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Seaside's mystique mostly unscathed by Ivan

Barely a week after a ferocious Category 3 hurricane struck Florida's Panhandle, sunset in this utopia of New Urbanism drew joggers, picnickers and a trio of wild teenage surfers.

Hurricane? What hurricane?

"Life is pretty much back to normal in Seaside," town spokeswoman Stacey Brady said Thursday. "The most inconvenience we've got is we have to walk a few more yards to get out to the beach."

Ivan _ with its 130-mph winds and violent storm surge _ made landfall in Pensacola, starting a path of devastation that displaced thousands. But this stretch of coastline 70 miles to the east saw only tropical storm-force winds and battering waves.

Seaside's 480 houses, built to some of the strictest codes in the state, stood up to the weather. A few window screens were lost, a few French doors failed to keep water out. But the brick streets lined with traditional, clapboard houses are as quaint and pristine as planners envisioned them 23 years ago. Think new-money Norman Rockwell.

The worst damage is on the beach, where the towering dunes are gouged and bruised, leaving a peppery coating on the pure quartz sand.

Half the staircases leading from the pavilions to the shore washed away. The rest are impassable.

But town maintenance workers quickly built a sand bridge so as not to deny beach access.

Marlea Higgins, from Montgomery, Ala., spent several anxious days monitoring Ivan's path. Her daughter was to be married Thursday in a pavilion atop the dunes.

Finally able to relax Wednesday, she stood ankle-deep in the Gulf of Mexico and sipped red wine with her husband and two friends.

"I just prayed that the Lord would take his hands and protect Seaside," Higgins said.

Pat Roberts, a Tallahassee lobbyist, just completed construction on a commercial building downtown. Opus in Seaside is a four-story concrete fortress with a retail shop on the ground floor and condos starting at $2.2-million above.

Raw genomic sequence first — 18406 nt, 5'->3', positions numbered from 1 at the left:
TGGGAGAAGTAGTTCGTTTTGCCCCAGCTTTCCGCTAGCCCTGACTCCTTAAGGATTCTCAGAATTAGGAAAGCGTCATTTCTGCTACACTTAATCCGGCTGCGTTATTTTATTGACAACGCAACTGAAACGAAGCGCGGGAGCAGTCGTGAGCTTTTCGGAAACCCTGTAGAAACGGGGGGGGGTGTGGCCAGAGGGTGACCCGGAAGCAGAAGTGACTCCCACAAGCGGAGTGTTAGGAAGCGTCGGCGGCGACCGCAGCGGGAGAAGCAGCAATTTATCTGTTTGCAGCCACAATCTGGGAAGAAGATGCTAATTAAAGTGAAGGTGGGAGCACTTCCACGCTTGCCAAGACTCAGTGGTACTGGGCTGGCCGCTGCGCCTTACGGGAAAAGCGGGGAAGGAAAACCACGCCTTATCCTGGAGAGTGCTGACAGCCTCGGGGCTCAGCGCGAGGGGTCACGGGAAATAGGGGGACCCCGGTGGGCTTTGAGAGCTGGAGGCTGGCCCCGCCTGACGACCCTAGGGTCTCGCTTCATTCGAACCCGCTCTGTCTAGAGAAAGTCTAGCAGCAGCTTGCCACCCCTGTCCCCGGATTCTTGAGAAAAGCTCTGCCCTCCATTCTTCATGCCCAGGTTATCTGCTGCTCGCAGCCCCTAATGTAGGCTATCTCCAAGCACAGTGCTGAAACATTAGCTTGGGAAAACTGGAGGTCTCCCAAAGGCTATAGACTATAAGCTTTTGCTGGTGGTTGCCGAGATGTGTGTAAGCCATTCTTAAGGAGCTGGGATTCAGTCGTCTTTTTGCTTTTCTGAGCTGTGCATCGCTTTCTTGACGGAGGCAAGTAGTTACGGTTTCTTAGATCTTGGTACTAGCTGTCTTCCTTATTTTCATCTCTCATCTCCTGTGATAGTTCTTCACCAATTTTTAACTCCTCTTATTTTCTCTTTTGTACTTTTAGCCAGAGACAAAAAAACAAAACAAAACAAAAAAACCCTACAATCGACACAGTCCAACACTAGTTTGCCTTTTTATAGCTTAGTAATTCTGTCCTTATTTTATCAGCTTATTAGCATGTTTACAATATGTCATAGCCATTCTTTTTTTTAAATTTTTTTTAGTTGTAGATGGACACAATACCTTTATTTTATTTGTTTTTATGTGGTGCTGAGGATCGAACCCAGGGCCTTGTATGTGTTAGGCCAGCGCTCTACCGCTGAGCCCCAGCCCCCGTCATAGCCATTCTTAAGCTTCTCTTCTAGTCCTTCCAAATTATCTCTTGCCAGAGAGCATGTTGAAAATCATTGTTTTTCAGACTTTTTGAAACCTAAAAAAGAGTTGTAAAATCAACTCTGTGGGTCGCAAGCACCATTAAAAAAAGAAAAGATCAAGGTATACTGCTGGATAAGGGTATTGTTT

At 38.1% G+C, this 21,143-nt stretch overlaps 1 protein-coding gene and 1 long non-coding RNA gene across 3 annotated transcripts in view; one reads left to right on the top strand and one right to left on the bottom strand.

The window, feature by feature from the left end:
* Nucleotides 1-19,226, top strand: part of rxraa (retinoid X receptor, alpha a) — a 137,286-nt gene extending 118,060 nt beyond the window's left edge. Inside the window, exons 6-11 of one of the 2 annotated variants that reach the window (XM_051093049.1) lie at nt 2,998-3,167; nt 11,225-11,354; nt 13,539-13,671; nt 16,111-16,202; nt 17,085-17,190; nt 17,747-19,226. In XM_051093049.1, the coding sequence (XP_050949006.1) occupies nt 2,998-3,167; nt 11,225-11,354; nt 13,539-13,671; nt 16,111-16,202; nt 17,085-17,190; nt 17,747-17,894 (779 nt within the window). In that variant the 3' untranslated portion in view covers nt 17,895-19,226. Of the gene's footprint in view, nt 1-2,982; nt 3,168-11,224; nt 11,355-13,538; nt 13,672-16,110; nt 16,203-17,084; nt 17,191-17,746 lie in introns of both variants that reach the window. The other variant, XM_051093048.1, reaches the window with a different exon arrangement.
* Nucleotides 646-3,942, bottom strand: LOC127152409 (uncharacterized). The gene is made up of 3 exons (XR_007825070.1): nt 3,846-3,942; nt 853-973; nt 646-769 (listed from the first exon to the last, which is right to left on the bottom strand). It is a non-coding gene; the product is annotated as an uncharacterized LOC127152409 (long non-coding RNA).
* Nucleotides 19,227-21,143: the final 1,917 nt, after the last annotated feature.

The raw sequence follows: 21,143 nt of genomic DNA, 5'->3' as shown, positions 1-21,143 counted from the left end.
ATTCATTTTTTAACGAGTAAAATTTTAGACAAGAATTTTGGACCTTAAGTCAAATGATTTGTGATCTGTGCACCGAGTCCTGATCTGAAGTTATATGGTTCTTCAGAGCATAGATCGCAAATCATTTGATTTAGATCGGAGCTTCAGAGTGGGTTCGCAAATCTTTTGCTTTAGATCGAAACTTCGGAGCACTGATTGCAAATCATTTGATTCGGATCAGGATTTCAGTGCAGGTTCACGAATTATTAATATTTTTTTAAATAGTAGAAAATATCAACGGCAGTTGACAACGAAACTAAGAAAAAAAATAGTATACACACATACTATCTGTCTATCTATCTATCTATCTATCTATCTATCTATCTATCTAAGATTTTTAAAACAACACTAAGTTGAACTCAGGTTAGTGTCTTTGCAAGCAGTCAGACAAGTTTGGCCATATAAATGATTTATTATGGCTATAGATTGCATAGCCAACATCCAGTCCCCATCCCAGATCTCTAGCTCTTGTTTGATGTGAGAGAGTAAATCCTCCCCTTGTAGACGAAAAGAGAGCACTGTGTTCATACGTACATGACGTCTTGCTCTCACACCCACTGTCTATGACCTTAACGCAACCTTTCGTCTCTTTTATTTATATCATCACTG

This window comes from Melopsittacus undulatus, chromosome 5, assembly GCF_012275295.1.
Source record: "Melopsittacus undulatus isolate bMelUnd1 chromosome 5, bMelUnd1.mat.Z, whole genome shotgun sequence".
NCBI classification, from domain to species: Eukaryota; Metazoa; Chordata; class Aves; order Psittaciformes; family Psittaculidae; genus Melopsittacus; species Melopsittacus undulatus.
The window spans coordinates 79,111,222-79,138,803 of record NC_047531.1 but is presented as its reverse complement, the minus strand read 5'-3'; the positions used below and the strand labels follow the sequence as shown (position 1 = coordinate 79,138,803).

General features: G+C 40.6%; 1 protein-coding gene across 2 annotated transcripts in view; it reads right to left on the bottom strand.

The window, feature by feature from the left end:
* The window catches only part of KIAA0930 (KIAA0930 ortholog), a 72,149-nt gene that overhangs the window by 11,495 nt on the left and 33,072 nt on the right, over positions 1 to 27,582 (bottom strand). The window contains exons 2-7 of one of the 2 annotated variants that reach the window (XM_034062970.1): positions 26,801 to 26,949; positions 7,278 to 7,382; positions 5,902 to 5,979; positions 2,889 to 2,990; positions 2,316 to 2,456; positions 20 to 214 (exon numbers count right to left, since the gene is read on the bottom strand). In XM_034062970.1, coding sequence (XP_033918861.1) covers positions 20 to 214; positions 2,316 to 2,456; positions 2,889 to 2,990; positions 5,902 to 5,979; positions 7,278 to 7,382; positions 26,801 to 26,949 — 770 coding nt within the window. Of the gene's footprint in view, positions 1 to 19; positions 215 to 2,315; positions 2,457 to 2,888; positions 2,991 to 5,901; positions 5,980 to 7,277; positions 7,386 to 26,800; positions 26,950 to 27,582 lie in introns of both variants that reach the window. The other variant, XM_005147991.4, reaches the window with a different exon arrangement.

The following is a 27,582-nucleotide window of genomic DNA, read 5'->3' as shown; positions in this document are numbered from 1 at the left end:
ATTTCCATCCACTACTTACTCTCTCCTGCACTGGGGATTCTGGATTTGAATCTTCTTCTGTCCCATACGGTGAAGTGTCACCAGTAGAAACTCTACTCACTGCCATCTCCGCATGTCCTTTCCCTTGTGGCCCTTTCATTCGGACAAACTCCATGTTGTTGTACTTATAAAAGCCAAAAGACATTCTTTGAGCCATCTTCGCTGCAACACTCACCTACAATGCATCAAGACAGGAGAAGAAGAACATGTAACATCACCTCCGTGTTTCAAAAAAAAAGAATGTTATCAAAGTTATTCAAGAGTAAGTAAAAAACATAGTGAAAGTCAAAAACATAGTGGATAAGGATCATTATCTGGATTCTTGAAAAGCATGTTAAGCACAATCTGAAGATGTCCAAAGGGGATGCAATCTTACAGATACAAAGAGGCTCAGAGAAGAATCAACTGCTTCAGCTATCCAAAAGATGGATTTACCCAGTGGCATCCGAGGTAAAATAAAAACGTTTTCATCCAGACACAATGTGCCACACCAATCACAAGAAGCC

Roberts rode out the hurricane inside.

"We could sit there and watch the seas rolling in," he said. "It was an amazing sight _ the 10-, 15-, 20-foot waves rolled as far as you could see."

Seaside sits about 38 feet above sea level _ high enough to make flood insurance unnecessary. All the houses and shops are behind the dunes.

"We don't prune our dunes, we don't cut them back at all," Brady said. "They remain our first and best defense in a storm, and that's exactly what happened this time."

Seaside _ the name refers both to the unincorporated town and the various companies that run it _ was founded nearly 24 years ago.

The idea was to blend Old Florida architecture with traditional values of urban planning, such as closely set houses, front porches and pedestrian-friendly streets. The result is a holiday hamlet with ever-escalating property values. Only about 50 residents live here year-round, Brady said. But seven-figure listings on condos and cottages don't deter newcomers.

It's difficult to imagine anything truly bad happening in Seaside, which served as the set for the 1998 film The Truman Show. Security officers ride bikes and drive golf carts. The sound of a siren is rare.

But this summer's storms have required repeated use of the town's detailed hurricane plan. Revised every year, it addresses issues such as boarding up buildings and communicating with incoming vacationers.

Porch furniture was dragged indoors. Beachside weddings were rescheduled. The bad weather came and went.

Then, in accordance with the Seaside mystique, normalcy returned.

Said Brady: "The day after the storm, we had guests calling wanting to know when they could get in here."

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